Your engine deserves a great deal of respect and care. Quite simply, if your engine fails, you're going...well, nowhere. You could suffer financially due to the fact that engine repairs are often complex and time consuming, resulting in huge labor costs.
There are two very unassuming, yet relatively inexpensive auto parts that work to protect your engine. These parts, however, accumulate dirt and debris as part of their normal operation and thus require occasional replacement.
We're talking about the modest defenders of your engine’s internal workings - air filters and oil filters. But how exactly do air and oil filters fit in to the operation of your car's engine?
As part of the combustion process, your engine requires air, and takes in a large quantity of it while in operation. On average, your vehicle ingests 10,000 gallons of air for every gallon of fuel it consumes. With that figure in mind, it can be deduced that the volume of air that enters your engine is 10,000 times the volume of gasoline. And as far as this air intake is concerned, your engine does not discriminate, and anything else that may be suspended in the air – bugs, sap, leaves, grime and other debris are fair game. If you live in a particulary dusty environment, the chances of decreased efficiency and performance due to airborne contaminants rises sharply. Under normal operating conditions, it is critical to change the engine’s air filter at least as often as the manufacturer recommends. However, If you do drive in particularly dusty or off-road conditions, it’s a good idea to change the air filter more frequently. This debris will attempt to make its way into the engine bay as part of the normal air flow. Water can get in there, too. If the debris makes it past the air intake and into the engine itself, it can cause abrasion or corrosion - two things you definitely don't want.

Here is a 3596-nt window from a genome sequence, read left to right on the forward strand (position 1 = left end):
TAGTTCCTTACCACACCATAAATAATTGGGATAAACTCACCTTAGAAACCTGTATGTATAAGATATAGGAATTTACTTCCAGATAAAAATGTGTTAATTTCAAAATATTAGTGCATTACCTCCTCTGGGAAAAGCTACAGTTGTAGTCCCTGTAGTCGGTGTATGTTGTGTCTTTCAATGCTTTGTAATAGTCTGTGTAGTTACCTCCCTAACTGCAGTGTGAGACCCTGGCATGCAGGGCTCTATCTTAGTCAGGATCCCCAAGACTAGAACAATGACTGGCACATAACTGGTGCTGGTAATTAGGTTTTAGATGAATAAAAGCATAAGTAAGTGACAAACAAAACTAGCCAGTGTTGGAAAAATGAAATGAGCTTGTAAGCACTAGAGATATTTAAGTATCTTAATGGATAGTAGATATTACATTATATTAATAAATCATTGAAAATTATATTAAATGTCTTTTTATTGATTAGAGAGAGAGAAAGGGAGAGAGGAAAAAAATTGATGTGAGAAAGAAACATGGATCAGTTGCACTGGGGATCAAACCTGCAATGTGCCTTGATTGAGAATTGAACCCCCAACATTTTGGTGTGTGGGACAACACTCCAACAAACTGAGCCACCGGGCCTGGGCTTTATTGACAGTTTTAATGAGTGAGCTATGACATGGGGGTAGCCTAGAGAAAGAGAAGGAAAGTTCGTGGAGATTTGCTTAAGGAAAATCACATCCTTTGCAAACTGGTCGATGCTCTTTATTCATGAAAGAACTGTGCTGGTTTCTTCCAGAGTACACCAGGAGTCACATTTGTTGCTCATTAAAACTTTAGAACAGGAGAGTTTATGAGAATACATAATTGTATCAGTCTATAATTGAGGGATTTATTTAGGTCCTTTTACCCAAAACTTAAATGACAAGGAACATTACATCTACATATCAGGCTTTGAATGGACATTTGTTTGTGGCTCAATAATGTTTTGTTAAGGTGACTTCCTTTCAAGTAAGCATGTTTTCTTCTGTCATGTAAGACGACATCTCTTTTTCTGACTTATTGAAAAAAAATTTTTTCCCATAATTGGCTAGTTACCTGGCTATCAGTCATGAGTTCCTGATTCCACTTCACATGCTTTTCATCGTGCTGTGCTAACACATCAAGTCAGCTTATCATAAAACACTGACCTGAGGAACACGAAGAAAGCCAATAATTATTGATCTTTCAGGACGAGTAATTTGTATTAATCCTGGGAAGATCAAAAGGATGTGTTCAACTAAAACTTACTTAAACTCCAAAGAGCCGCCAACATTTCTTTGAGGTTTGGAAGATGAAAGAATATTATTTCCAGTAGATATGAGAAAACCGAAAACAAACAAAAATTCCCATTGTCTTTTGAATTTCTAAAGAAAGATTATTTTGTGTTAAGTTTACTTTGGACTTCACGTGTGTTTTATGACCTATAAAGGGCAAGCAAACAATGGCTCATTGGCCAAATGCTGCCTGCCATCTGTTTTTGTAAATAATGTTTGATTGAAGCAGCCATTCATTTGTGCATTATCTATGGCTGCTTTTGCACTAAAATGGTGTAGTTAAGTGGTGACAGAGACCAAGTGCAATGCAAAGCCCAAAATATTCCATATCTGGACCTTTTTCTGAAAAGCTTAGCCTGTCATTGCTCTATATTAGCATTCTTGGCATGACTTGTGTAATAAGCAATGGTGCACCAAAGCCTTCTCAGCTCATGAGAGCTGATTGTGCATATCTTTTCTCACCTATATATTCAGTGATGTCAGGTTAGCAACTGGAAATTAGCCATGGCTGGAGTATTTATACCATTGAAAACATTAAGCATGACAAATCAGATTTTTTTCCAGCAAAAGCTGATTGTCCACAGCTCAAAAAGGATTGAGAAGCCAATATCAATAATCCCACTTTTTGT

An air filter acts as a gatekeeper between the outside air and the combustion chamber. The filter’s job is to act as a catch all, and stop the foreign matter, long before it can get to the engine. What happens when the air filter gets dirty? If you let it go too long, airflow to the engine will be restricted, and starve the engine of air. Why does that matter? Well, as earlier mentioned, air is a chief component in the combustion process – Intake (air and fuel), compression, ignition (power) and exhaust. Without the proper ratio of air:fuel, the combustion process will be inefficient and/or incomplete.
Theoretically, an air filter could get so dirty that the engine wouldn't run. But what's more likely is that a dirty air filter will deprive the engine of just enough air to severely hamper performance. It goes without saying that both scenarios are undesirable.